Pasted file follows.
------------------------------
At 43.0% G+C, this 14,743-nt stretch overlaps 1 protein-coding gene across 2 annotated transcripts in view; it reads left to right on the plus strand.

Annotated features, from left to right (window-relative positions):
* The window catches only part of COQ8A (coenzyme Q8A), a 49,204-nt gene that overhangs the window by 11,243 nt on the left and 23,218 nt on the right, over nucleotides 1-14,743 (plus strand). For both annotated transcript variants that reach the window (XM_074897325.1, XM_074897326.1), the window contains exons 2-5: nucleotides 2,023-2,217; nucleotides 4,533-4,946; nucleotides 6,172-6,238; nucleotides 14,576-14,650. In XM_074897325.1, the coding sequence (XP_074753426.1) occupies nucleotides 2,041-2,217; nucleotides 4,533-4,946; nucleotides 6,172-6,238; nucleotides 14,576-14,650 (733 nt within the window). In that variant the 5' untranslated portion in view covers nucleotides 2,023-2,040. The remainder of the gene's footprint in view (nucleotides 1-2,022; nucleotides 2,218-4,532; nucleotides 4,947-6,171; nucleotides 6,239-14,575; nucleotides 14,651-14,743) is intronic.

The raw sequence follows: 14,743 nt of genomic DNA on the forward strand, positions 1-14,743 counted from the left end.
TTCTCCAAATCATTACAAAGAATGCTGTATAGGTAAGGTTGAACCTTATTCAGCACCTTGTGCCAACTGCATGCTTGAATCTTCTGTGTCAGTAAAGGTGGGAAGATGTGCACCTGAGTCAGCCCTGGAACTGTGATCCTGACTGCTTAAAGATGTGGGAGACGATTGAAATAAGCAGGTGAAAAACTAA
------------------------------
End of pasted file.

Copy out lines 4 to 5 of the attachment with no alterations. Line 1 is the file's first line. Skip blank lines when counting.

The raw sequence follows: 14,743 nt of genomic DNA on the forward strand, positions 1-14,743 counted from the left end.
TTCTCCAAATCATTACAAAGAATGCTGTATAGGTAAGGTTGAACCTTATTCAGCACCTTGTGCCAACTGCATGCTTGAATCTTCTGTGTCAGTAAAGGTGGGAAGATGTGCACCTGAGTCAGCCCTGGAACTGTGATCCTGACTGCTTAAAGATGTGGGAGACGATTGAAATAAGCAGGTGAAAAACTAA